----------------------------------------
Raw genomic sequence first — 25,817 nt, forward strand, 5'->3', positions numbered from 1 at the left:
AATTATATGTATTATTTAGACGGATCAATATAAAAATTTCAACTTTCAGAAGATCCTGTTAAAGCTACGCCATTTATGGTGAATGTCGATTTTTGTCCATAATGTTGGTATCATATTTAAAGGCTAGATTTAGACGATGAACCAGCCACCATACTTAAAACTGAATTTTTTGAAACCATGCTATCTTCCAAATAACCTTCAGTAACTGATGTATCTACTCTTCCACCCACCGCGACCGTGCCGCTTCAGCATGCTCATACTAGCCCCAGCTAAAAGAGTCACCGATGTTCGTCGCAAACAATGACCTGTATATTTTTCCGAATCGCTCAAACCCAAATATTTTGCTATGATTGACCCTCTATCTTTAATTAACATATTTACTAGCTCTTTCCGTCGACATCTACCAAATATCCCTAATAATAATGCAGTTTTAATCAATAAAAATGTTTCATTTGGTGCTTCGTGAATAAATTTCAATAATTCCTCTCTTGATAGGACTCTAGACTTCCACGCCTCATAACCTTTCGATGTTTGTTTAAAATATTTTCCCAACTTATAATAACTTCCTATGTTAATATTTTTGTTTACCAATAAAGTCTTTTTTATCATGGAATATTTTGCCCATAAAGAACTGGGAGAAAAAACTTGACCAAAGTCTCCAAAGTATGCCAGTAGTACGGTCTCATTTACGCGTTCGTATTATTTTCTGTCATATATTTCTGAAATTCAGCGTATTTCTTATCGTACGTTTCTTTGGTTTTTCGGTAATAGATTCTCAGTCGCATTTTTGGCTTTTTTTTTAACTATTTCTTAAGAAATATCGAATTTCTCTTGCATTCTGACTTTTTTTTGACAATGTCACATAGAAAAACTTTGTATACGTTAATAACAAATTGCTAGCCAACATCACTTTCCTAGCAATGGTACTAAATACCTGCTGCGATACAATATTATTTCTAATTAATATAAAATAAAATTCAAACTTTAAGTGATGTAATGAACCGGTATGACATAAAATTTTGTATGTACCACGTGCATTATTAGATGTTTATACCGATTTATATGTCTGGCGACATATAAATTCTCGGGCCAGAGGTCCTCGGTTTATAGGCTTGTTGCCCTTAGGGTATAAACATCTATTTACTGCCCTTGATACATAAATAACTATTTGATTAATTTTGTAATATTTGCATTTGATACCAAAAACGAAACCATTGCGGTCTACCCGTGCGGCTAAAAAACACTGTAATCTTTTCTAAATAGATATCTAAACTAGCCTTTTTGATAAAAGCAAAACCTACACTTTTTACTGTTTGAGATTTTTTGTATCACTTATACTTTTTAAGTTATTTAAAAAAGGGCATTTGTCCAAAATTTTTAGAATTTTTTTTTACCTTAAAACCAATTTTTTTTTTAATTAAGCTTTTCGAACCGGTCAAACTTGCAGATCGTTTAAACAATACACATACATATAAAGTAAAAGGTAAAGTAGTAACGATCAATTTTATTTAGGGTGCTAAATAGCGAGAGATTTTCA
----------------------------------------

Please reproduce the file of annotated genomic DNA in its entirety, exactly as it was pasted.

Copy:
Raw genomic sequence first — 25,817 nt, forward strand, 5'->3', positions numbered from 1 at the left:
AATTATATGTATTATTTAGACGGATCAATATAAAAATTTCAACTTTCAGAAGATCCTGTTAAAGCTACGCCATTTATGGTGAATGTCGATTTTTGTCCATAATGTTGGTATCATATTTAAAGGCTAGATTTAGACGATGAACCAGCCACCATACTTAAAACTGAATTTTTTGAAACCATGCTATCTTCCAAATAACCTTCAGTAACTGATGTATCTACTCTTCCACCCACCGCGACCGTGCCGCTTCAGCATGCTCATACTAGCCCCAGCTAAAAGAGTCACCGATGTTCGTCGCAAACAATGACCTGTATATTTTTCCGAATCGCTCAAACCCAAATATTTTGCTATGATTGACCCTCTATCTTTAATTAACATATTTACTAGCTCTTTCCGTCGACATCTACCAAATATCCCTAATAATAATGCAGTTTTAATCAATAAAAATGTTTCATTTGGTGCTTCGTGAATAAATTTCAATAATTCCTCTCTTGATAGGACTCTAGACTTCCACGCCTCATAACCTTTCGATGTTTGTTTAAAATATTTTCCCAACTTATAATAACTTCCTATGTTAATATTTTTGTTTACCAATAAAGTCTTTTTTATCATGGAATATTTTGCCCATAAAGAACTGGGAGAAAAAACTTGACCAAAGTCTCCAAAGTATGCCAGTAGTACGGTCTCATTTACGCGTTCGTATTATTTTCTGTCATATATTTCTGAAATTCAGCGTATTTCTTATCGTACGTTTCTTTGGTTTTTCGGTAATAGATTCTCAGTCGCATTTTTGGCTTTTTTTTTAACTATTTCTTAAGAAATATCGAATTTCTCTTGCATTCTGACTTTTTTTTGACAATGTCACATAGAAAAACTTTGTATACGTTAATAACAAATTGCTAGCCAACATCACTTTCCTAGCAATGGTACTAAATACCTGCTGCGATACAATATTATTTCTAATTAATATAAAATAAAATTCAAACTTTAAGTGATGTAATGAACCGGTATGACATAAAATTTTGTATGTACCACGTGCATTATTAGATGTTTATACCGATTTATATGTCTGGCGACATATAAATTCTCGGGCCAGAGGTCCTCGGTTTATAGGCTTGTTGCCCTTAGGGTATAAACATCTATTTACTGCCCTTGATACATAAATAACTATTTGATTAATTTTGTAATATTTGCATTTGATACCAAAAACGAAACCATTGCGGTCTACCCGTGCGGCTAAAAAACACTGTAATCTTTTCTAAATAGATATCTAAACTAGCCTTTTTGATAAAAGCAAAACCTACACTTTTTACTGTTTGAGATTTTTTGTATCACTTATACTTTTTAAGTTATTTAAAAAAGGGCATTTGTCCAAAATTTTTAGAATTTTTTTTTACCTTAAAACCAATTTTTTTTTTAATTAAGCTTTTCGAACCGGTCAAACTTGCAGATCGTTTAAACAATACACATACATATAAAGTAAAAGGTAAAGTAGTAACGATCAATTTTATTTAGGGTGCTAAATAGCGAGAGATTTTCA